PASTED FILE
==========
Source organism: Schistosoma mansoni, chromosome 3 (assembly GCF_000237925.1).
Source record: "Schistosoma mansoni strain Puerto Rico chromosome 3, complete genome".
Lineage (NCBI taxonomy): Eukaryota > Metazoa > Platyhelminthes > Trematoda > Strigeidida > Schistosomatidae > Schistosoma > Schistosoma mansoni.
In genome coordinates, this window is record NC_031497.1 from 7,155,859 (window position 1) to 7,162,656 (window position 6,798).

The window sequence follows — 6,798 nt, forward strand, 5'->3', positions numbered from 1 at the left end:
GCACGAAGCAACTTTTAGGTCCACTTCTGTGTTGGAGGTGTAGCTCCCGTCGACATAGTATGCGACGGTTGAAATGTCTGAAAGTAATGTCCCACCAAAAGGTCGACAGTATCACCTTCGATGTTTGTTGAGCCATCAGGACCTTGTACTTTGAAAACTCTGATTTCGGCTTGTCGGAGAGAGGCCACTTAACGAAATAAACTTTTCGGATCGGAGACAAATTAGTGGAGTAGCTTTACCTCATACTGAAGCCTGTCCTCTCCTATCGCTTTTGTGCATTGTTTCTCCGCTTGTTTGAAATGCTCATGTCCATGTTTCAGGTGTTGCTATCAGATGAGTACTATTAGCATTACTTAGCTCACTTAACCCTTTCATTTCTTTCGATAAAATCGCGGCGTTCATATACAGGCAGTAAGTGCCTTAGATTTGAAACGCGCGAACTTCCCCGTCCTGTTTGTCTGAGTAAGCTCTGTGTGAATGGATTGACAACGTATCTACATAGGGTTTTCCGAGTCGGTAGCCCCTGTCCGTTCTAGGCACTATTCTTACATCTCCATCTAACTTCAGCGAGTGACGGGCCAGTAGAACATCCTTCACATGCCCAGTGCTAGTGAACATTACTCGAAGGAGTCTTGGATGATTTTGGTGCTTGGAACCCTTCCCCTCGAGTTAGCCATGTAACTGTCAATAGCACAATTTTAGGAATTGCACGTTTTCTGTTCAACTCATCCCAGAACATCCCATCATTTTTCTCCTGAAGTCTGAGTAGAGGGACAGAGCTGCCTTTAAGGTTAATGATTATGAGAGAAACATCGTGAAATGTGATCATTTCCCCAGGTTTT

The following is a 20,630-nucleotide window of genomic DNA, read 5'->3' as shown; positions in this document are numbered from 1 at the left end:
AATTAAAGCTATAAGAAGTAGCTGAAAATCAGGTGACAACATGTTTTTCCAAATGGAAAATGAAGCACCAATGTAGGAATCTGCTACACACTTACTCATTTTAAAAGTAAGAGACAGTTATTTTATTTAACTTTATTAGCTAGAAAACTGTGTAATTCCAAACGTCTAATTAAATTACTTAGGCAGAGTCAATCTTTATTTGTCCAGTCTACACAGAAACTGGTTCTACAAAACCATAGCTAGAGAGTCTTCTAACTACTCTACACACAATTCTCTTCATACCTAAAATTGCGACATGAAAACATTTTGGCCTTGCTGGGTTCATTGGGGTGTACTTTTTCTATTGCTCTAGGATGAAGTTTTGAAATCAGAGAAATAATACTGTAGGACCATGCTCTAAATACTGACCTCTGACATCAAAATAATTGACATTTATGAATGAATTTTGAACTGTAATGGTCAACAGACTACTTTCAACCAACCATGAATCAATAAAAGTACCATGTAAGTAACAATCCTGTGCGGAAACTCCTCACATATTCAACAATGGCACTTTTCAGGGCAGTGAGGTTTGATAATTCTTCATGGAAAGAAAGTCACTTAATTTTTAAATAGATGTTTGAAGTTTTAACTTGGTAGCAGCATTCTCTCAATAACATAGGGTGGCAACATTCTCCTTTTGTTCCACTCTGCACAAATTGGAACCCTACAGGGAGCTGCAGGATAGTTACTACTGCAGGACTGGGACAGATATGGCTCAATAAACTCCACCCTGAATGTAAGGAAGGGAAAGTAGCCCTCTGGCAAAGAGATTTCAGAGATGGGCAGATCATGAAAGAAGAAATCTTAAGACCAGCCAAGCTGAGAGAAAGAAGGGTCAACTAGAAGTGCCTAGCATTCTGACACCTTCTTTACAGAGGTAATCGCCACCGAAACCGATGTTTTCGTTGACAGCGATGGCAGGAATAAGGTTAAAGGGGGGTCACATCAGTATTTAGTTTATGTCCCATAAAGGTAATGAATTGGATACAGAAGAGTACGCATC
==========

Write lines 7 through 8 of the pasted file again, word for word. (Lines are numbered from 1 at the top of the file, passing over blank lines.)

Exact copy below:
The following is a 20,630-nucleotide window of genomic DNA, read 5'->3' as shown; positions in this document are numbered from 1 at the left end:
AATTAAAGCTATAAGAAGTAGCTGAAAATCAGGTGACAACATGTTTTTCCAAATGGAAAATGAAGCACCAATGTAGGAATCTGCTACACACTTACTCATTTTAAAAGTAAGAGACAGTTATTTTATTTAACTTTATTAGCTAGAAAACTGTGTAATTCCAAACGTCTAATTAAATTACTTAGGCAGAGTCAATCTTTATTTGTCCAGTCTACACAGAAACTGGTTCTACAAAACCATAGCTAGAGAGTCTTCTAACTACTCTACACACAATTCTCTTCATACCTAAAATTGCGACATGAAAACATTTTGGCCTTGCTGGGTTCATTGGGGTGTACTTTTTCTATTGCTCTAGGATGAAGTTTTGAAATCAGAGAAATAATACTGTAGGACCATGCTCTAAATACTGACCTCTGACATCAAAATAATTGACATTTATGAATGAATTTTGAACTGTAATGGTCAACAGACTACTTTCAACCAACCATGAATCAATAAAAGTACCATGTAAGTAACAATCCTGTGCGGAAACTCCTCACATATTCAACAATGGCACTTTTCAGGGCAGTGAGGTTTGATAATTCTTCATGGAAAGAAAGTCACTTAATTTTTAAATAGATGTTTGAAGTTTTAACTTGGTAGCAGCATTCTCTCAATAACATAGGGTGGCAACATTCTCCTTTTGTTCCACTCTGCACAAATTGGAACCCTACAGGGAGCTGCAGGATAGTTACTACTGCAGGACTGGGACAGATATGGCTCAATAAACTCCACCCTGAATGTAAGGAAGGGAAAGTAGCCCTCTGGCAAAGAGATTTCAGAGATGGGCAGATCATGAAAGAAGAAATCTTAAGACCAGCCAAGCTGAGAGAAAGAAGGGTCAACTAGAAGTGCCTAGCATTCTGACACCTTCTTTACAGAGGTAATCGCCACCGAAACCGATGTTTTCGTTGACAGCGATGGCAGGAATAAGGTTAAAGGGGGGTCACATCAGTATTTAGTTTATGTCCCATAAAGGTAATGAATTGGATACAGAAGAGTACGCATC